- The Washington Times - Thursday, April 23, 2009

Fort Myer

The U.S. Army’s first female helicopter pilot, retired Col. Sally D. Murphy, was honored at Fort Myer on March 25 - a fitting tribute during Women’s History Month. Col. Murphy earned her wings 35 years ago at Fort Rucker, Ala., after completing the first Army aviation course to admit women.

Col. Murphy, who joined the Women’s Army Corps (WACs) in 1972, began her military career in intelligence. When aviation school was opened to women, she jumped at the chance. She flew Huey helicopters for the 1st Infantry Division at Fort Riley, Kan. Her first assignment in Germany allowed her to use all her skills as she flew missions along the Cold War border in a small unit that supported early-warning and signal intelligence. She called this “keeping an eye on the powers of the Warsaw Pact.”

She also was one of the first women to command an aviation unit. In 1986, she returned to Germany to lead the 62nd Aviation Company (the Coachmen) in support of V Corp Headquarters. From 1991 to 1994, Col. Murphy commanded the 78th Aviation Battalion at Camp Zama in Japan, where she was responsible for both Sikorsky Black Hawk helicopters and C-12 fixed-wing airplanes. In total, Col. Murphy spent 26 years on active duty in the Army.

The ceremony honoring Col. Murphy was arranged by Freedom Team Salute, an Army program that honors soldiers and their support network. “Because of [pioneers like Murphy], women make up 15 percent of the Army and are present in 91 percent of the Army’s occupations,” said program director Col. David Griffith at the ceremony. Women make up 2 percent of all military pilots, and since 1993 fly aircraft in combat missions. In 1997, the first all-woman Air Force Fly-Over Team performed at the dedication of the Women in Military Service for America Memorial.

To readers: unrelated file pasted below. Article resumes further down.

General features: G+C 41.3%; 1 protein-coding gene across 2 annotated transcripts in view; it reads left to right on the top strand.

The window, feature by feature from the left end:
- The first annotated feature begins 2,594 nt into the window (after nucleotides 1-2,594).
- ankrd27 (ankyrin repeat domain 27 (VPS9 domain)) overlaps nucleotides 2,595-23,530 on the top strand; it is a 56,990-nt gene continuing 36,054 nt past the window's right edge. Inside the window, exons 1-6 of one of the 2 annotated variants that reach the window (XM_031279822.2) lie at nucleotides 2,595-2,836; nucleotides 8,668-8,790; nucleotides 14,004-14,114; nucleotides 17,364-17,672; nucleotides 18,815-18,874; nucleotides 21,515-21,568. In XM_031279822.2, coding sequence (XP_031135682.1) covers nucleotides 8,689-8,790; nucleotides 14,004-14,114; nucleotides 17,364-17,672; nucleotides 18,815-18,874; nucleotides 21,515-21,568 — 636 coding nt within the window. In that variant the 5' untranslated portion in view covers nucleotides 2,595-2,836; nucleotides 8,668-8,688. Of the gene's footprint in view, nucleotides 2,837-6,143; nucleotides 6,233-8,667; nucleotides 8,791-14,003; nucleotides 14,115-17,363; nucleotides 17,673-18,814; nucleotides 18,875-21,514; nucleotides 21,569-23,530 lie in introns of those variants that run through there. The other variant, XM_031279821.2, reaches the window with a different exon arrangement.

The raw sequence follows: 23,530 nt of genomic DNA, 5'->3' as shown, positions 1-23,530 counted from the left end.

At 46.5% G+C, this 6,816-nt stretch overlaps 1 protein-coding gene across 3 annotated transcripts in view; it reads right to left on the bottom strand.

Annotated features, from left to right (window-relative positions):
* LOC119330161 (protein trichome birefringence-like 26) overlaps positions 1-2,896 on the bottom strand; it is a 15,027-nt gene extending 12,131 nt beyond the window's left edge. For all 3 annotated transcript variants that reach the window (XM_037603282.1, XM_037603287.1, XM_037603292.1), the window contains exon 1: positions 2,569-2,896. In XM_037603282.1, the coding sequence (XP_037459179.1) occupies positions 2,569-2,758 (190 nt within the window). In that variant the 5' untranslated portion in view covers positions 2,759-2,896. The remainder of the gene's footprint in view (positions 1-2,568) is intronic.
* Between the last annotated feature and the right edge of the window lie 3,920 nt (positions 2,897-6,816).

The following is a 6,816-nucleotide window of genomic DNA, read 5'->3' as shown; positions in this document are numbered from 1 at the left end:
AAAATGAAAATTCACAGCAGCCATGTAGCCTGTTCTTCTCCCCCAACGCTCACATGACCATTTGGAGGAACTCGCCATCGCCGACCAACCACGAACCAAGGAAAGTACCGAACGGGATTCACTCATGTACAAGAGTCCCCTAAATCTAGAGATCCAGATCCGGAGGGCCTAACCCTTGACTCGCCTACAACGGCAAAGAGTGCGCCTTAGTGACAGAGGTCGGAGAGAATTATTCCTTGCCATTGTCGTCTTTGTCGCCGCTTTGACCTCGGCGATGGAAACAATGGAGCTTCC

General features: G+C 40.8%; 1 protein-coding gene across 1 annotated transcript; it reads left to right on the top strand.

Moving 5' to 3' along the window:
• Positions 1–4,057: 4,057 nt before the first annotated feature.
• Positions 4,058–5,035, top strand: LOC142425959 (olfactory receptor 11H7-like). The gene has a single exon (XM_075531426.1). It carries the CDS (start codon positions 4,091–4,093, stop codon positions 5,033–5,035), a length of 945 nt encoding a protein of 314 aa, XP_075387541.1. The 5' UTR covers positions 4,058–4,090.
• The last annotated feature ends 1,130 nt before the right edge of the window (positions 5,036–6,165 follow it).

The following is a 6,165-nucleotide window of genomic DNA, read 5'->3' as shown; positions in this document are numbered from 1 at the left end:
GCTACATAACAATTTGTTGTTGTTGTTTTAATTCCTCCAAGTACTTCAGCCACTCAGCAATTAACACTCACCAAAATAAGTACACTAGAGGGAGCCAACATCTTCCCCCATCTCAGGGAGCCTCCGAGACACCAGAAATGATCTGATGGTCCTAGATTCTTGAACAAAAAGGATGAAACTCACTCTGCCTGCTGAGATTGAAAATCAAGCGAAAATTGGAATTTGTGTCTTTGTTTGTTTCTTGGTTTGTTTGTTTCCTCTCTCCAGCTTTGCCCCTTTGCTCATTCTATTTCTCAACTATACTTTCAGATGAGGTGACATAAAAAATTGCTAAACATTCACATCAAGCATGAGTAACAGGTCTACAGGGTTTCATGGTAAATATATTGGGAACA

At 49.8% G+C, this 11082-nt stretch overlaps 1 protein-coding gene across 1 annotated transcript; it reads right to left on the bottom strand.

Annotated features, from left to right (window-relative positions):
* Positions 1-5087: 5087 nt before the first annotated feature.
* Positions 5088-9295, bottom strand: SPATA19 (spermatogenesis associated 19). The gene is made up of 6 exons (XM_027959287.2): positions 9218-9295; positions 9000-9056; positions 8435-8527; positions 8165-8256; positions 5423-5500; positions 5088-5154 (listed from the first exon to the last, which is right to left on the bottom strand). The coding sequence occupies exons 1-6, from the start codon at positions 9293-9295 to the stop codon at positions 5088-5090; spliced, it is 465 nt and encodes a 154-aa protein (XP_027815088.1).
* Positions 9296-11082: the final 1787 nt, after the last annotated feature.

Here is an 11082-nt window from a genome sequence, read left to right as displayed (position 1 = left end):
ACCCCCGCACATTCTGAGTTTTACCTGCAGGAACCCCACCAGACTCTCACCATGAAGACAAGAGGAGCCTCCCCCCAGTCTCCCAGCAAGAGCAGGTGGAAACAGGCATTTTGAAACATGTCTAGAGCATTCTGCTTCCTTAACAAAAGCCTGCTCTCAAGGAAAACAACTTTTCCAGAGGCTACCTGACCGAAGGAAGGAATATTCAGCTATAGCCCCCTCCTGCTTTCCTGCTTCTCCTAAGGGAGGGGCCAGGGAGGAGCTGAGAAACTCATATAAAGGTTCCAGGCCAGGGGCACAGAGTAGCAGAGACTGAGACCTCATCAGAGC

“Thank you, Colonel Murphy, for your steadfastness and courage to go where no woman in the Army had ever gone before and to pave the way for the rest of us,” said Fort Myer Garrison Commander Col. Laura J. Richardson during the ceremony.

“I love being in the Army; I love being an aviator … ,” Col. Murphy said during the ceremony. She said her career was a great adventure that she would not change in the least.

Women are not new to military service. Great warrior leaders such as Cleopatra in ancient Egypt and Queen Elizabeth I of England are part of history and myth. Deborah Sampson served during the American Revolution for three years, posing as Robert Shurtliff. She then went on a lecture tour promoting women’s rights at the same time that Abigail Adams was telling her husband to “not forget the ladies” while attending the Constitutional Convention in 1787.

Women flew airplanes in this country before they could vote. The first female pilot licensed was Harriet Quimby in 1911. In 1917, an accomplished long-distance pilot, Ruth Bancroft Law, wrote an article titled “Let Women Fly” to promote her desire to fly during World War I. She eventually was allowed a noncommissioned uniform and flew on bond drives. During World War II, the women of Women’s Air Force Service Pilots (WASP) flew every plane used during that conflict, including an experimental jet piloted by Ann Baumgartner.

With the advent of the all-volunteer force in the 1970s, women began to join the military in greater numbers. Today, it is commonplace to see a female civilian pilot, but this was not always true. Once the military began to train women as pilots, there was a supply of skilled women for nonmilitary service.

c Linda Bartlett is a writer in Annandale. Her husband is a retired army colonel.

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